Comfort giving automobile’s are polluting the atmosphere with oxides of C, N, and other noxious gases. Coal, diesel oil and other fossil fuels are emitting suffocating SO2 and choking our lives. Synthetic chemicals like plastics are adding to the problem of solid waste disposal; while detergents that cannot be decomposed by micro-organisms are making the natural rivers and streams polluted bubble boxes. Some other effects of environmental pollution are problems of health, soil erosion, sanitation, water supply, energy crisis, population and depletion of natural resources.
The law of conservation of mass or material equally applies to the pollutants and while one cannot destroy them, they may be changed from one state to another or from one compound to a another. The presence of small amount of pollutants may make profound influence on human health even when the level of air pollutants is so low that they cannot be detected except with special instruments. Some pollutants may harm living creatures exposed for long periods of time.
Pollutants are divided into two categories:
(i) Biodegradable pollutants:
These pollutants are natural organic compounds which are degraded by biological or microbial action sewage.
(ii) Non-biodegradable pollutants:
These are not acted upon by microbes but are oxidized and dissociated automatically.
They are further divided into two classes:
(a) Wastes e.g., glass, plastics, phenolics, aluminium cans, etc.
(b) Poisons e.g., radioactive substances, pesticides, heavy metals like mercury, lead, cadmium etc.
As regards the nature of pollutants, the problem of pollution can be divided into the following categories:
1. Pollution caused by solid wastes
2. Pollution caused by liquid wastes
3. Pollution caused by gaseous wastes
4. Pollution caused by wastes without weights.
1. Pollution caused by solid wastes:
Solid wastes are useless and unwanted substances that are discarded by human society. Solid wastes include the heterogeneous mass of urban wastes as well as the more homogenous accumulation of agricultural, industrial and mining wastes. The proportions of different constituents of solid wastes vary from season to season, place to place, extent of industrial and commercial activities and so on.
1. Urban solid wastes are those which are collected and disposed of by municipal bodies. These include the following:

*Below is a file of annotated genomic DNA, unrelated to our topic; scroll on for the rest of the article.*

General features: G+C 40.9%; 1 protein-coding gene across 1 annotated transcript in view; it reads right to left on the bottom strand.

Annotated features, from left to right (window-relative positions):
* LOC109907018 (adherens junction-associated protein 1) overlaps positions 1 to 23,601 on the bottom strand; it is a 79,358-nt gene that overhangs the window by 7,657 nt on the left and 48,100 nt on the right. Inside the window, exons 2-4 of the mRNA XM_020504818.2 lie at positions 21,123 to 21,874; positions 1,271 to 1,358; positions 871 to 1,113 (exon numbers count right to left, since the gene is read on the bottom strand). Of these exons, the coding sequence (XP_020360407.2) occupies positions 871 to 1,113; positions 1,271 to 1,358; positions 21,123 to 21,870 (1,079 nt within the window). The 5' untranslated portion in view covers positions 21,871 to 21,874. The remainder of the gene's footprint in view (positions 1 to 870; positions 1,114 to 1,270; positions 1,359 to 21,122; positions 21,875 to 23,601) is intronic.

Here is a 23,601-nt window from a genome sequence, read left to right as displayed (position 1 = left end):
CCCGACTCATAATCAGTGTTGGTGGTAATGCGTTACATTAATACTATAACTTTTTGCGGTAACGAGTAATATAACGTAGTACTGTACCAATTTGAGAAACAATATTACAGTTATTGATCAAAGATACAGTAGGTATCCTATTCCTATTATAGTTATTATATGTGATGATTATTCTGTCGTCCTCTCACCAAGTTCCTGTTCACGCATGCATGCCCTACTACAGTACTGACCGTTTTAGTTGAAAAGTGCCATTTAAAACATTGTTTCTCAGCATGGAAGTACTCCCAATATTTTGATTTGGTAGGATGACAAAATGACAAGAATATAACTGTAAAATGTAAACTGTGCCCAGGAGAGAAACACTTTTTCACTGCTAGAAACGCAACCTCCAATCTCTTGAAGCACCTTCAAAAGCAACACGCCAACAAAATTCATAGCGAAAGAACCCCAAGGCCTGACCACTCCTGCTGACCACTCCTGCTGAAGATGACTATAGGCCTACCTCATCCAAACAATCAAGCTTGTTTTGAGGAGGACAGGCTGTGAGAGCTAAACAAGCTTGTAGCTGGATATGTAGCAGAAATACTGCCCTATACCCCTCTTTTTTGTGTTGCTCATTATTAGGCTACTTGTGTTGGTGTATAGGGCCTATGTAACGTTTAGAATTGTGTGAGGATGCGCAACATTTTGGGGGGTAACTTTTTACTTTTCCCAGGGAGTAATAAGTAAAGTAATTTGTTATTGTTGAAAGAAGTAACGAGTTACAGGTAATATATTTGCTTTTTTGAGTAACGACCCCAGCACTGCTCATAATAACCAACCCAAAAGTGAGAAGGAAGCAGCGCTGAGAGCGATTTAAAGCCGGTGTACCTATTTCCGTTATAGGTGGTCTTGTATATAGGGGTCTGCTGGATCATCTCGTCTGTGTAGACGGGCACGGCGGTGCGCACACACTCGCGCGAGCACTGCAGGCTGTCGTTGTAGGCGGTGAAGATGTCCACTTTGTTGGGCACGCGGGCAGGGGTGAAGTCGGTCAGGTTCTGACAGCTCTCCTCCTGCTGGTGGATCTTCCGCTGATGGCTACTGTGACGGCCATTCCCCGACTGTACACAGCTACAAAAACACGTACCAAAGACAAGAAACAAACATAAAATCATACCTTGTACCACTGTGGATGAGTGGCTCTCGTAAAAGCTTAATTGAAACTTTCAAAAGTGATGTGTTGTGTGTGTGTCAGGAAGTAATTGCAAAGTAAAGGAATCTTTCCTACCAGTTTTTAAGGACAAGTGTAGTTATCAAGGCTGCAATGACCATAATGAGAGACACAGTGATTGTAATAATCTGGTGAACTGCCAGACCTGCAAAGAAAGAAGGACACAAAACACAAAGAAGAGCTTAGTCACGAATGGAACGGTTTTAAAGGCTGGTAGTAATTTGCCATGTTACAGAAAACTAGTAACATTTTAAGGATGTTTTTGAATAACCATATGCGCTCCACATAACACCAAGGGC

(i) Garbage such as wastes from kitchen, slaughter houses, canning and freezing industries.
(ii) Rubbish including the combustible wastes such as leaves, grasses, plants from the gardens, clothes, paper etc. and noncombustible wastes such as bottles, crockery and plastic materials, glass, metals etc., generated from households, commercial establishments and markets.
(iv) Wastes formed due to demolition and construction processes, as for example, bricks, stones, plaster, plastic materials, furniture’s etc.
(v) Dead animals.
(vi) Sludge, settled solid components of sewage wastes.
2. Agricultural Solid Wastes:
Agricultural Solid Wastes such as manure, crop residues, pesticides, insecticides, wastes of farm animals and so on.
3. Mining Wastes:
Mining Wastes such as wastes from coal mines, mines of metal ores, radioactive substances etc.
4. Industrial Solid Wastes (ISW):
These are generated by various industrial units such as chemical plants, paint industries, cement plants, metallurgical plants, power plants etc.
Industrial solid wastes can be broadly classified into the following two groups:
(i) Non-hazardous wastes.
(ii) Hazardous wastes.
Non-Hazardous Industrial Solid Wastes:
The major industries in urban areas that generate substantial amount of non-hazardous solid wastes are fruit and food processing plants, cotton mills, paper mills, sugar mills, textile mills etc. The wastes generated from these industries are biodegradable. Non-hazardous non-biodegradable solid wastes are coal ash or fly ash generated by thermal power plants, blast furnace slags, wastes of steel melting units, muds etc.
Hazardous Industrial Solid Wastes:
Some of solid wastes generated by industries are inflammable, corrosive, explosive, chemically highly reactive and toxic. The major industries that produce hazardous wastes are metal, chemical, drug or pharmaceutical, leather, pulp and paper, electroplating, refining, pesticide, dye, rubber etc. It is estimated that currently the industrial sector generates about 100 million tonnes of non- hazardous solid wastes and two million tonnes of hazardous wastes a year.